David Toews (Principal Investigator; toews [at] psu.edu). Google Scholar.
David’s research is focused on evolutionary biology, genomics, and molecular ecology in avian systems. Much of his work relies on combining genomic data with other phenotypic, behavioral, and biogeographic information to make inferences about evolutionary processes. His research also takes advantage of the replicated patterns in species radiations, particularly the continental radiation of New World warblers, and his field research has focused on studying hybrids zones of wood warblers in North America.
Dr. Marcella Baiz (Postdoctoral Researcher; baizm [at] psu.edu; Website)
Marcella’s research is focused on the genetics of speciation and hybridization. Her work takes advantage of variation present in natural hybrid zones between species of New World primates and Parulid warblers to understand the evolution and genomic architecture of reproductive isolation and adaptation. She is currently studying the intersection of hybridization and microbiome variation across many species of warblers.
Dr. Valentina Gómez-Bahamón (Eberly Postdoctoral Fellow; vmg5263 [at] psu.edu; Website)
Valentina’s research is focused on the role of behavior in diversification dynamics at the population and species levels. Combining natural history, genomics, museum, and field research, she aims to understand the ecological and evolutionary consequences of switching migratory strategies in birds. She is also an Eberly Postdoctoral Research Fellow at Penn State.
Dr. Leilton Lua (co-mentored with Julian Avery; email@example.com; Website)
Leilton’s research combines population genetics data with ecological, environmental, and geological information to investigate processes that generate biodiversity. His main interests involve the connections between the evolution of Earth’s history and organisms, ecological factors that drive diversity, and the application of population genetics to the conservation of endangered species. His current work investigates the historical impacts of the West Nile Virus on the genetic diversity of the Ruffed grouse populations in Pennsylvania. In his spare time, Leilton also studies the effects of landscape evolution and habitat specialization on the genetic structure of Amazonian floodplain birds.
Dr. Andrew Wood (Research Technologist; aww5450 [at] psu.edu)
Andrew’s research focuses on the drivers of diversification, particularly adaptive trait evolution and introgressive hybridization. He applies transcriptomic and genomic tools to test phylogenetic hypotheses and discern patterns of molecular evolution. He is excited to delve into molecular ecology and examine niche-partitioning of New World warblers using sequence-based investigations of diet.
Lan-Nhi Phung (PhD Student; lxp437 [at] psu.edu)
Lan-Nhi is interested in the evolutionary process of biological speciation, specifically the role of vocalization as a reproductive barrier and how genomic studies and the study of geographical variation can aid this understanding. During her undergraduate education at Mercyhurst University (Erie, PA), she studied non-harmful DNA amplification in the genome of Sciara coprophila (fungus fly), and her senior thesis focused on mapping the location of the amplification sequence.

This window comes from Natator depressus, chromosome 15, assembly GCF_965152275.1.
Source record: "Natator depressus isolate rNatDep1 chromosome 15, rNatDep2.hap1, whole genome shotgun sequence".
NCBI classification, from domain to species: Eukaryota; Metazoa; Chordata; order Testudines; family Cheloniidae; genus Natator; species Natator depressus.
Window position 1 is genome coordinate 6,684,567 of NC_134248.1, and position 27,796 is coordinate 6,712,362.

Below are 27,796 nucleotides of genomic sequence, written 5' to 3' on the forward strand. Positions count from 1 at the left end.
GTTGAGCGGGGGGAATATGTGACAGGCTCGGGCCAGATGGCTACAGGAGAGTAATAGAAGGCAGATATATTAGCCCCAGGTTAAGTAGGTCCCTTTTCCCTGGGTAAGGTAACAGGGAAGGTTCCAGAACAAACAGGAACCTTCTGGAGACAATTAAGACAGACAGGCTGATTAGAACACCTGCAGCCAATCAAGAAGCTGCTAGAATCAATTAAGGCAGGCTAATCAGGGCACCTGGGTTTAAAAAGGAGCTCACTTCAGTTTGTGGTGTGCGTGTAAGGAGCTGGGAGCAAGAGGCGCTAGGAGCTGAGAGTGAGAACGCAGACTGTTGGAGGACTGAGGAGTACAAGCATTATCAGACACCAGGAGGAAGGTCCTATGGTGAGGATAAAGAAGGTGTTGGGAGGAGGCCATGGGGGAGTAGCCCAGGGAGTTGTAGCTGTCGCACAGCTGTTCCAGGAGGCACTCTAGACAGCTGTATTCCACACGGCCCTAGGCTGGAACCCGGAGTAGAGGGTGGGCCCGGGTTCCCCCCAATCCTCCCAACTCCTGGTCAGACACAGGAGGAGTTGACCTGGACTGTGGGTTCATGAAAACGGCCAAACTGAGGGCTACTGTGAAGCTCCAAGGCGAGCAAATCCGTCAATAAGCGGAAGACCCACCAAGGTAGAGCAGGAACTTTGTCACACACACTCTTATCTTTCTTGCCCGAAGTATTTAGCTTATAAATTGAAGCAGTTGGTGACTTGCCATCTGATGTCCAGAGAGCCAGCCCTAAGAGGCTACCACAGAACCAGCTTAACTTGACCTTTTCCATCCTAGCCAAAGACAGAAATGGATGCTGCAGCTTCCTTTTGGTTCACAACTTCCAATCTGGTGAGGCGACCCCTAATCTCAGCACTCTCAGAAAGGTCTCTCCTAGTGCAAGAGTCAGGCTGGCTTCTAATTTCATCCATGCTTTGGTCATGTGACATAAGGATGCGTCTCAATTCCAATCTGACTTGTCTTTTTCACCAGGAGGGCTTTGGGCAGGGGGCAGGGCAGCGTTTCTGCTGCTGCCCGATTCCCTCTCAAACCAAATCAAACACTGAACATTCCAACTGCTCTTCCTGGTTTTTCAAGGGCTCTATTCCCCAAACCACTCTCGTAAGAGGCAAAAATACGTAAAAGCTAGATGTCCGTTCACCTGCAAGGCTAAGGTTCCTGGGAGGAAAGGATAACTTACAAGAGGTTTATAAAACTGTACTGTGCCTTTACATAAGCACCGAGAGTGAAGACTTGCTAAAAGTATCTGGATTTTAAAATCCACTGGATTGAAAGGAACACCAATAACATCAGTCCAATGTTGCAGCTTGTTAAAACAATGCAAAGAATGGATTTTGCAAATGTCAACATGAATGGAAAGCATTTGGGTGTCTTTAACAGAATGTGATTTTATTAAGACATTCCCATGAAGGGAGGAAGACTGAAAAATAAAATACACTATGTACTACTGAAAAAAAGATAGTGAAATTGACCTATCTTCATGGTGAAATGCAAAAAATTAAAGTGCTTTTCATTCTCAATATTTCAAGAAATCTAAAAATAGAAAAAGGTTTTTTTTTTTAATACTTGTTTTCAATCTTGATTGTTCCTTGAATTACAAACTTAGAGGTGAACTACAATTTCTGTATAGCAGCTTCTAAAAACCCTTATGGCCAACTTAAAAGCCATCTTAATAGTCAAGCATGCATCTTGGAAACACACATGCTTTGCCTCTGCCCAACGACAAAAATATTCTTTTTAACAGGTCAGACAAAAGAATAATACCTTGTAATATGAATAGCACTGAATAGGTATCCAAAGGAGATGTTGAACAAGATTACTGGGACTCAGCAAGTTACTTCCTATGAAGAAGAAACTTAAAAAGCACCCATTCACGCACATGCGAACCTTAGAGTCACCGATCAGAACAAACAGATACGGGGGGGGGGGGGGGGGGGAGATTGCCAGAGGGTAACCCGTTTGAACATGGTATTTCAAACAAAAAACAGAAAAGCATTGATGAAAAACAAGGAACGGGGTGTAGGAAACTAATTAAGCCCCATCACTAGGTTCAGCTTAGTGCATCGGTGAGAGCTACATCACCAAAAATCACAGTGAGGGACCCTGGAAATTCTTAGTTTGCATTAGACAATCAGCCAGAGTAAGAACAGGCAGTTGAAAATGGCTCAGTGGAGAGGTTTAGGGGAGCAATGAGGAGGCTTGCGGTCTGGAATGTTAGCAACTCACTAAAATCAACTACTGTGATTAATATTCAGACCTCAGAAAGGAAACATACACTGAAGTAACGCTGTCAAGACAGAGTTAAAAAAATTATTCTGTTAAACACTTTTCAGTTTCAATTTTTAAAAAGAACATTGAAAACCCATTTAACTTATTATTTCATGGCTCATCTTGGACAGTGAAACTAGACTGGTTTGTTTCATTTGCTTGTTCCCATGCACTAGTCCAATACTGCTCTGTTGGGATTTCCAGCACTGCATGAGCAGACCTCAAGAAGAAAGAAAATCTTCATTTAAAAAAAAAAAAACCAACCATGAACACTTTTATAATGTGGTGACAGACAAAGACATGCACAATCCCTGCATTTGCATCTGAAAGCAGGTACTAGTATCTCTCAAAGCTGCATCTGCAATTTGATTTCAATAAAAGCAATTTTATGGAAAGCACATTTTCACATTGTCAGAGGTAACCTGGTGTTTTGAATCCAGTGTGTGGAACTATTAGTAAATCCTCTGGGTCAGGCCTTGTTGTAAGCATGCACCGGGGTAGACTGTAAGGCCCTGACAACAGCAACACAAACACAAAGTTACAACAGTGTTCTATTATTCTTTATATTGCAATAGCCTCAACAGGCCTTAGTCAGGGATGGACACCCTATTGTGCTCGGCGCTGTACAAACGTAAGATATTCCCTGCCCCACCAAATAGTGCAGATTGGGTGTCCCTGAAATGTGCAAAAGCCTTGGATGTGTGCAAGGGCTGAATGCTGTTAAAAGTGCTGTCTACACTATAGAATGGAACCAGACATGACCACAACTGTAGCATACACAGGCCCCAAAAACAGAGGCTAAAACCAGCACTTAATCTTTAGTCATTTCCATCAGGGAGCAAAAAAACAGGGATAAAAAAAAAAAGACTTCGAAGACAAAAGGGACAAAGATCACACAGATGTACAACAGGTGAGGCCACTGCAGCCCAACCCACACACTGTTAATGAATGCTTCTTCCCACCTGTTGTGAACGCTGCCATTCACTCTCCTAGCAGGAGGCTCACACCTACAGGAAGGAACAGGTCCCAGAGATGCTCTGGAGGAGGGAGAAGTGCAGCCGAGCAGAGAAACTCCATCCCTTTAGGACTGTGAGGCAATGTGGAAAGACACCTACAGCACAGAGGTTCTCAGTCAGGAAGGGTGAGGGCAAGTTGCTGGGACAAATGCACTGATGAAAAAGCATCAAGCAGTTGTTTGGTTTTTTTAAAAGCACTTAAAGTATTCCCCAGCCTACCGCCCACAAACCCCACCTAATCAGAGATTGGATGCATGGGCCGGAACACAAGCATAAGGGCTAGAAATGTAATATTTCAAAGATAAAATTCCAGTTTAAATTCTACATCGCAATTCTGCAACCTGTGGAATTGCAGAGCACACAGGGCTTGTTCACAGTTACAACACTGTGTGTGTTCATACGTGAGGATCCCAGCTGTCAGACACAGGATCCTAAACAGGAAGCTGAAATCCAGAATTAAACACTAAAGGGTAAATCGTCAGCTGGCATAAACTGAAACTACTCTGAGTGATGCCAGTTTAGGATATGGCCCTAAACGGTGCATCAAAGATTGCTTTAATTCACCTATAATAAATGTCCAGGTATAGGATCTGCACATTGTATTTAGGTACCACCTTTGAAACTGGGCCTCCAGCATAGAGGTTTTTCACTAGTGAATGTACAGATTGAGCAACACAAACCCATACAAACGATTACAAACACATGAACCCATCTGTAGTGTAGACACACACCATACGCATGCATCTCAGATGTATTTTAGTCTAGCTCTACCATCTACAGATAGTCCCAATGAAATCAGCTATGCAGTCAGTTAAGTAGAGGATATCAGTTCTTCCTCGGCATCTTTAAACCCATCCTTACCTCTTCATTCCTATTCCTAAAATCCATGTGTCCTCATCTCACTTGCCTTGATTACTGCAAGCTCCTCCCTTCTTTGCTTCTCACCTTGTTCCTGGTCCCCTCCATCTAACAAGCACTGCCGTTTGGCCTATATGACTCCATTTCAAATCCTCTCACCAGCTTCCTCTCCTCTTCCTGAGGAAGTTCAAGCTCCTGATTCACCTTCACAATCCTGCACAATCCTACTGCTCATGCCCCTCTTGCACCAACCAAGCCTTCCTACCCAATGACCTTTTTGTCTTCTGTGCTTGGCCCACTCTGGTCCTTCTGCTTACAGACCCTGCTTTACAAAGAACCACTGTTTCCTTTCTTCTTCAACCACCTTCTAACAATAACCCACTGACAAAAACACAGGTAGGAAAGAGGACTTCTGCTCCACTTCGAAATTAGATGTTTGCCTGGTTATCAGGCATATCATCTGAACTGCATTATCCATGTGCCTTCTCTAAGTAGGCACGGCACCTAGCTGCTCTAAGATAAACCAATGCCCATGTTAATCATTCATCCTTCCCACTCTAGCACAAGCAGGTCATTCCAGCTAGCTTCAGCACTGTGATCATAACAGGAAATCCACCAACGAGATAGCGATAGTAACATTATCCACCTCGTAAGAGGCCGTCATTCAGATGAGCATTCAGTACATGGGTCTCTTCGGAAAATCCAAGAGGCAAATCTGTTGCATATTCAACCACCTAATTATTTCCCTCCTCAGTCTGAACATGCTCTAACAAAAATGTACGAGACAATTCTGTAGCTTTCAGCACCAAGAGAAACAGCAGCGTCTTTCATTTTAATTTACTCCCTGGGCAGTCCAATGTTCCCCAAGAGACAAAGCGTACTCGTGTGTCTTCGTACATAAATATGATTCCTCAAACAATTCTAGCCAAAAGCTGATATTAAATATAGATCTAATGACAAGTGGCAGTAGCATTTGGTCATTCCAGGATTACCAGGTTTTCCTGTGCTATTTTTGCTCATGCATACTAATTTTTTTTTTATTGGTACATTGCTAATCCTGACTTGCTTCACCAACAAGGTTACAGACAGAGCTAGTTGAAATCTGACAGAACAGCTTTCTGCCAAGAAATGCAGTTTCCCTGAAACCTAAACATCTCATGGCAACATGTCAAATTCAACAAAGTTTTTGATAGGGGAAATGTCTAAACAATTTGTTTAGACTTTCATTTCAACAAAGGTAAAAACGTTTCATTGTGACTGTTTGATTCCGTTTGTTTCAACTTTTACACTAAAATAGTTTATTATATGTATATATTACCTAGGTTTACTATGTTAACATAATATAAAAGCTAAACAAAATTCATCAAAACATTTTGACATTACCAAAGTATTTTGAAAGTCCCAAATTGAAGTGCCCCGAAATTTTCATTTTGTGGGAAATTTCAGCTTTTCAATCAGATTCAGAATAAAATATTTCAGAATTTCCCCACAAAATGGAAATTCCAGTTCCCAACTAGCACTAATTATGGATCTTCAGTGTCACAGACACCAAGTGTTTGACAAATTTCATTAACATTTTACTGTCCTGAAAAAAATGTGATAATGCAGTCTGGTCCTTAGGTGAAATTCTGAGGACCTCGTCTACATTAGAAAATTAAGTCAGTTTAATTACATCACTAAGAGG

Stephanie Szarmach (PhD student; sszarmach [at] psu.edu)
Steph is interested in the genomics of hybridization, migration, and evolutionary responses to environmental change. She previously earned a master’s degree in biology from Northern Michigan University and bachelor’s degrees in biology and environmental studies from Oberlin College. For her master’s thesis, Steph examined genetic diversity, population structure, and demographic history of blue wildebeest in western Zambia. She also worked on a population genetic assessment of Northern Goshawks in Idaho and worked as a bander and counter at several raptor migration sites.
Johanna Beam (PhD student; jkb6436 [at] psu.edu)
Johanna is interested in the intersection of genomics, bioacoustics, and biogeography, and exploring how these collectively contribute to speciation or hybridization in birds. She is also interested in scientific illustration & scientific communication, and how these combined may help bridge the gap between science and broader society. For their undergrad honors thesis, Johanna explored speciation in Eastern, Western, and Lilian’s Meadowlarks using whole-genome sequencing and acoustic analysis.
Anna Maria Calderon (PhD student, co-advised with Zachary Szpiech; annamcalderon [at] psu.edu)
Anny has a bachelor’s in Biology with an Ecology and Evolution emphasis from the University of California, Merced. As an undergrad, she was involved in a variety of conservation related projects. In the past, she has coded genetically informed species distribution models for New England ant species using machine learning algorithms to simulate future changes in their range based on different climate change scenarios. Today, Anny is interested in combining genomic tools and population modelling techniques to study migration, population structure, and dynamics to predict how birds will respond to changes in their habitat.
CURRENT UNDERGRADUATE RESEARCHERS:
- Avani Salunkhe (2021 – )
- Lisa Wang (2022 – )
FORMER UNDERGRADUATE RESEARCHERS:
- Andrea Benavides Castaño (2021 – 2022)
- Alyssa Johnson (2019 – 2020)
- Alexa Conner (2020)